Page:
The results speak for themselves. Leaders of the political parties were impressed by the turnout. The mock vote of the children was not counted in the general election, but if they had been, the outcome of the election could have been starkly different. The children voters’ views and preferences were highly divergent from those of their older counterparts.
Even if the voting age were dropped, there is another condition that must be met if children are to make real gains; they must turn up to vote. Unfortunately, recent research shows that the lowest voter turnout is consistently found in the young voters’ age bracket, ages 19 to 29, the very ones who could make the most difference in correcting historical imbalances. In the 2014 US midterm elections, only 19.9% of Americans in that age bracket actually turned up to vote (Circle, 2014 Youth Turnout and Youth Registration Rates Lowest Ever Recorded; Changes Essential in 2016). This was the lowest rate of youth turnout ever recorded in the U.S.A.
This is a clear argument against the idea that there are people who cannot vote. Even children, who are engaged, can have intelligent political actions. Therefore, delegative democracy has a strong foundation to build upon.
Critics commonly argue that children do not have sufficient life experience to appreciate the consequences of their decisions. This argument goes back all the way to Plato’s Republic, written in approximately 380 BC, wherein Plato argues against democracy. In the Republic, Plato establishes that there are true answers as to how a state should be run. Next, he argues that these answers are not obvious and generally speaking, the general population will not have these answers. If leaders are chosen through a democratic process and there happens to be a charismatic leader who can easily manipulate them but lacks true knowledge of how to run the state, the equally ignorant public could conceivably vote such a leader into power. This has been proven true over and over again. Plato’s ideal republic, therefore, is governed by the knowledgeable, and the philosophers. Here we see the introduction of the concept of the espiocrat, the ruler who has greater knowledge of normative political truths.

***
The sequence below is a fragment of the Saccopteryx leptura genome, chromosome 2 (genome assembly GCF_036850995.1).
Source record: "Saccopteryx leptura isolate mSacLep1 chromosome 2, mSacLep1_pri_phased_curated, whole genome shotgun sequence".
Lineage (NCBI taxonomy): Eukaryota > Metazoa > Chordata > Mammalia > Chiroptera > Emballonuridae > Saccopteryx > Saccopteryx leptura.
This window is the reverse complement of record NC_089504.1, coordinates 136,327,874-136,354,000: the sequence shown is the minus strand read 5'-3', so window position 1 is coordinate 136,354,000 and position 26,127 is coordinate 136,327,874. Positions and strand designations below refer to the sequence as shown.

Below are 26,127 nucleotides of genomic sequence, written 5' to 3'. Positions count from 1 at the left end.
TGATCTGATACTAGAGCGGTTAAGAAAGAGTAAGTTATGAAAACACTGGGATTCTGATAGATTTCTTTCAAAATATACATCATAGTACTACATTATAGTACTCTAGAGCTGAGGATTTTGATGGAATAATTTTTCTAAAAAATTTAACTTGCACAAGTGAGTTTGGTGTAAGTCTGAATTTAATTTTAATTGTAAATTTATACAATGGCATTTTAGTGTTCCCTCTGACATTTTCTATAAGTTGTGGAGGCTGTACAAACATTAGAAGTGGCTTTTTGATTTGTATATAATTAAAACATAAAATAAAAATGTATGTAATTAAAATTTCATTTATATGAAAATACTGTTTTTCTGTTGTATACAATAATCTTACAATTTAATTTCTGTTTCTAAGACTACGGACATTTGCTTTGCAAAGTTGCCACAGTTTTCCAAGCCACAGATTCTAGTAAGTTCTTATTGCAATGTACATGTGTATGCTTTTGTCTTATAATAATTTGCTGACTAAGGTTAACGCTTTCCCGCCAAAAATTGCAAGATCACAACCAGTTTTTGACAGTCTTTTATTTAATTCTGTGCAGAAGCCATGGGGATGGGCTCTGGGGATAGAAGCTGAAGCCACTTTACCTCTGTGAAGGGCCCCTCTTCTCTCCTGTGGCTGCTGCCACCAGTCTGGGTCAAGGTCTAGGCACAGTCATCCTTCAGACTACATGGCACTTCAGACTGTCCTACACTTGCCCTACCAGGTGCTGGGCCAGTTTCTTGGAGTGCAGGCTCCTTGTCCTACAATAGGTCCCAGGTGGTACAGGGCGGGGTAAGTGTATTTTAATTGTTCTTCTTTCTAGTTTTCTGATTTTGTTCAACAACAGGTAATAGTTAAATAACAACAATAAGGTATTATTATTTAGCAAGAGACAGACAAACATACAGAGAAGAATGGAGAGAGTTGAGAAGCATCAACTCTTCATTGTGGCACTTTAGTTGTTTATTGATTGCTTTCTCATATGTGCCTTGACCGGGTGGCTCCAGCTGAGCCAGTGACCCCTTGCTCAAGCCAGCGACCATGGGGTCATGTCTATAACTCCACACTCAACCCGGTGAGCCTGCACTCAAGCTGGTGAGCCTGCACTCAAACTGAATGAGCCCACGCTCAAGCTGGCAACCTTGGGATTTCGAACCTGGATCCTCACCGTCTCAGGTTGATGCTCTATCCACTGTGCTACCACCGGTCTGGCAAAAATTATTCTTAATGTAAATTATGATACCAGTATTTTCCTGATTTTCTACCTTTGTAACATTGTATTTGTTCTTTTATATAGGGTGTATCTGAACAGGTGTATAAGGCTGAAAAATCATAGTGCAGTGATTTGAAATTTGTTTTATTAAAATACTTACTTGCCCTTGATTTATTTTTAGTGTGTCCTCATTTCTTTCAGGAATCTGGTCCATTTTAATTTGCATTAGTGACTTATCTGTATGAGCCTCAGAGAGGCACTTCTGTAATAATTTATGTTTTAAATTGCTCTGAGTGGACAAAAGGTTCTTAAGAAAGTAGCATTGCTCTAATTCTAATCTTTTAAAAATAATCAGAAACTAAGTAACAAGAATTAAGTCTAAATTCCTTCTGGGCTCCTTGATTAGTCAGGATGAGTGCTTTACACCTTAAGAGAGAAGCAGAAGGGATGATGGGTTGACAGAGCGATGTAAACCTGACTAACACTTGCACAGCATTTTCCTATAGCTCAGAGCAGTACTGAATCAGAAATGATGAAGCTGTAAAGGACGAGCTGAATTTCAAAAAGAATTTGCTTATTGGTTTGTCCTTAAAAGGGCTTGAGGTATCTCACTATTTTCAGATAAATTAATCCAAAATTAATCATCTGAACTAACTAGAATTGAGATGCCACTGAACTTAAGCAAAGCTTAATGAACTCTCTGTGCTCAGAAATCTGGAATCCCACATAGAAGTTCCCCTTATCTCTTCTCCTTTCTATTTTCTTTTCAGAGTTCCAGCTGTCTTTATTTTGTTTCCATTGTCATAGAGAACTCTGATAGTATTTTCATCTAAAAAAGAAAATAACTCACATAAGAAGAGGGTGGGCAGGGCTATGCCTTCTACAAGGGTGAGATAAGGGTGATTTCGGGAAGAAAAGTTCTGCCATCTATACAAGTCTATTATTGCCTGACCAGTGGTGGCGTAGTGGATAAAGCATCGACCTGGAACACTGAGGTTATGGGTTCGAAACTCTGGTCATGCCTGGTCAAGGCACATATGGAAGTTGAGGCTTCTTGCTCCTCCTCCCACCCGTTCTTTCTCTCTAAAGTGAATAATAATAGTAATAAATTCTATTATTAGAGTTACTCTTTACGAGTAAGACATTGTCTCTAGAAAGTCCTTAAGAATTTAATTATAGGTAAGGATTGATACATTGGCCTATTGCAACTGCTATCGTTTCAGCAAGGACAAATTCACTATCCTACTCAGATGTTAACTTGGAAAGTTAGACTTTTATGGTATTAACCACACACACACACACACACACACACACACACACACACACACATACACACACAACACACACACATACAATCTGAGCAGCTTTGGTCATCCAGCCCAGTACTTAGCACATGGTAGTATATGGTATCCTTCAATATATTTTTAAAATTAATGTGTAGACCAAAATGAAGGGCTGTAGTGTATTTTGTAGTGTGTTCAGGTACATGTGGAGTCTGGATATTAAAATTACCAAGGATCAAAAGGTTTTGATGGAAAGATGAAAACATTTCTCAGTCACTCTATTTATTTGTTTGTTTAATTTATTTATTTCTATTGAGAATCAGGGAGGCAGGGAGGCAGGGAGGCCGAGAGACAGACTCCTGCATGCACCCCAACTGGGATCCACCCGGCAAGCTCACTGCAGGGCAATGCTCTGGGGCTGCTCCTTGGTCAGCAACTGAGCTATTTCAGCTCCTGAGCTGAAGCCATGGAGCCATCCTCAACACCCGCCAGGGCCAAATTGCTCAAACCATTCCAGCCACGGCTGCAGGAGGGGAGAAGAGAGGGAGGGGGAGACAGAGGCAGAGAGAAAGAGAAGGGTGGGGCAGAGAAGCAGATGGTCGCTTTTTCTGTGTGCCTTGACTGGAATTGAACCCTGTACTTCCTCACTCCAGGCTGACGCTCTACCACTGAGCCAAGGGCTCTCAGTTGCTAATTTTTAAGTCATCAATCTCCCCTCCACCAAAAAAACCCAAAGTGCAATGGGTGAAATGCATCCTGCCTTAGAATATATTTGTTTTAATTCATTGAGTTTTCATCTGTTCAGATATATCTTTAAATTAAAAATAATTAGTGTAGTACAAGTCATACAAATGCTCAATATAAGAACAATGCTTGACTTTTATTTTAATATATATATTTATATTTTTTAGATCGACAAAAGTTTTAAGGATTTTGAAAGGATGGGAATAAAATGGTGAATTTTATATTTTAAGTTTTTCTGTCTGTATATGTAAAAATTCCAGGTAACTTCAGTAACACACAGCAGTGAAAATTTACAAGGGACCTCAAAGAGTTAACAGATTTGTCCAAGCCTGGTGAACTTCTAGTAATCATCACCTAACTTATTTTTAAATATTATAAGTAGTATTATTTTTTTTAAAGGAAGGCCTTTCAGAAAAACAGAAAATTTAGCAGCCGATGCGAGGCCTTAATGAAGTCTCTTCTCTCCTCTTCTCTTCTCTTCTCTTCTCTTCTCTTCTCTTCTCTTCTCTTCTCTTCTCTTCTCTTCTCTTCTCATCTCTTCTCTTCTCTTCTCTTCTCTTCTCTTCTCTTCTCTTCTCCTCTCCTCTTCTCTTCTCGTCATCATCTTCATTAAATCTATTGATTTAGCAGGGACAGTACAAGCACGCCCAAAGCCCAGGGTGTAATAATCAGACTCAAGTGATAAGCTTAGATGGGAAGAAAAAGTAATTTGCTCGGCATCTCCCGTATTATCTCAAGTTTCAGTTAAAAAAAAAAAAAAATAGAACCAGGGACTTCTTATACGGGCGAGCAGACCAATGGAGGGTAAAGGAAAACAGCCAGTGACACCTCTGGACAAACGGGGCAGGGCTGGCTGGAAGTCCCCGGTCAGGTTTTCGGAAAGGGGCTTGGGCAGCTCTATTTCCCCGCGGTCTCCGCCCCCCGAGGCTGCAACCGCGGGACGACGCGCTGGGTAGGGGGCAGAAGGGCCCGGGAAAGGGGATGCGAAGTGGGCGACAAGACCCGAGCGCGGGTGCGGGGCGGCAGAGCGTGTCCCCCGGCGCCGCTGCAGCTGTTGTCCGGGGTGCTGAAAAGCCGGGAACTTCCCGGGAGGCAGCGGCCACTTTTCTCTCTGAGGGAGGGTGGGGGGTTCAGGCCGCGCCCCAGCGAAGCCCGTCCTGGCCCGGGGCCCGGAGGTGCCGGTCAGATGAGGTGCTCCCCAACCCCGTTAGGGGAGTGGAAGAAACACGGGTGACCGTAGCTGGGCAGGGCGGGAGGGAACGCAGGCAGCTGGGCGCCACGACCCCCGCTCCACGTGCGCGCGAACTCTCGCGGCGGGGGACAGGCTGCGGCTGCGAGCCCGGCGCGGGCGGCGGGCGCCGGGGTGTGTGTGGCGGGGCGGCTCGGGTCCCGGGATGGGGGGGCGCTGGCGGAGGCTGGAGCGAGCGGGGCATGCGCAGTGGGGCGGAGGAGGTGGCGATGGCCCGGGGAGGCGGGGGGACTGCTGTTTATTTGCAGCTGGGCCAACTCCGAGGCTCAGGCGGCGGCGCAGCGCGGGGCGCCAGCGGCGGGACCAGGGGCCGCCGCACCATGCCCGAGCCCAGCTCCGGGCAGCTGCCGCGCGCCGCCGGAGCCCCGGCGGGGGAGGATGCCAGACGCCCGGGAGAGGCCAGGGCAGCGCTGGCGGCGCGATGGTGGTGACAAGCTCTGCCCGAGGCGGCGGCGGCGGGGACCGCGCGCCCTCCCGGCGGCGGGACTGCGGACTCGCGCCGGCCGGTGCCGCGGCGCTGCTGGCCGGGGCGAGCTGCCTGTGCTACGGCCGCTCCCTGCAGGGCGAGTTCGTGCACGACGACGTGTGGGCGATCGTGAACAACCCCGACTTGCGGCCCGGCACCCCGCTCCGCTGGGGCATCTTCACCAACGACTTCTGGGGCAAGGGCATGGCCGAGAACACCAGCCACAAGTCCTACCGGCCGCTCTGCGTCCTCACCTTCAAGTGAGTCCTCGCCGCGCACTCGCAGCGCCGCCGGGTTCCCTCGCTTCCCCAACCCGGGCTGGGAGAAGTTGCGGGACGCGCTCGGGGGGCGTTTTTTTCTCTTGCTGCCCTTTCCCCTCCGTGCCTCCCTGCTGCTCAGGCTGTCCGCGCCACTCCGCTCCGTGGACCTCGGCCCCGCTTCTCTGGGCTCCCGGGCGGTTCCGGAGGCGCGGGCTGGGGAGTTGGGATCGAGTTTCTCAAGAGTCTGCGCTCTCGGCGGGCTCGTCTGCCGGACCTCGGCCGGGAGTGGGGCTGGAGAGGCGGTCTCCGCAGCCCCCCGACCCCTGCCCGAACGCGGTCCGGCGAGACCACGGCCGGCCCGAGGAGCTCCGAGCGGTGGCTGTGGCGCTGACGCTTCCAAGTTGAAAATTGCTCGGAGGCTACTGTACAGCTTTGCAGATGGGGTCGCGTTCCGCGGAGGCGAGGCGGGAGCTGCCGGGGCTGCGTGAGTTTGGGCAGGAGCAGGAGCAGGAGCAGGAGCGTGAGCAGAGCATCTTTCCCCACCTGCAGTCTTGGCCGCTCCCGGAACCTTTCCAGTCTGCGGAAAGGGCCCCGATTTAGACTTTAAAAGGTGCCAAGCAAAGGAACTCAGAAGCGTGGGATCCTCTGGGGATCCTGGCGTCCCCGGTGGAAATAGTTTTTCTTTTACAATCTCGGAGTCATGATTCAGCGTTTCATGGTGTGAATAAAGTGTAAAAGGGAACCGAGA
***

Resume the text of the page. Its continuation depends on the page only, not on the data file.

The argument for epistocracy or rule by the knowledgeable, is set out in a series of four claims in David Estlund’s Democratic Authority (Estlund, 2009):
- There are true, procedure-independent normative standards by which political decisions ought to be judged. (The truth claim)
- For any demos, it is true that there is a small group of people, the epistocrats, who know those normative standards better than others and, thus, know better what the decisions that conform to those standards are. (The privileged knowledge status claim)
- For any demos, if it is true that the epistocrats know those standards better than others etc., then these people should have political authority over others. (The authority claim)
- Thus, for any given demos, epistocrats should have political authority over others. (The epistocratic conclusion)
In this classic work on democratic theory, Estlund presents a theory called epistemic proceduralism which avoids epistocracy. Epistocracy is a system in which only the informed vote. He argued that while a few people probably do know best, this can only be used in political justification if their expertise is acceptable from all reasonable points of view.
These critics hold that children, lacking this maturity, could actually damage the voting process, bringing about undesirable results. Yet, numerous research studies show that it is not possible to broadly label everyone under 18 years of age in the same categories. Children’s parliaments around the globe have achieved positive political outcomes comparable to adult parliaments (see Children’s Parliament section). In many cases, studies have shown that young teens have far more knowledge of current trends about the world, especially technological and social media than some of their parents. Again, this shows that most people can be informed enough to trust essential decision-making processes to them.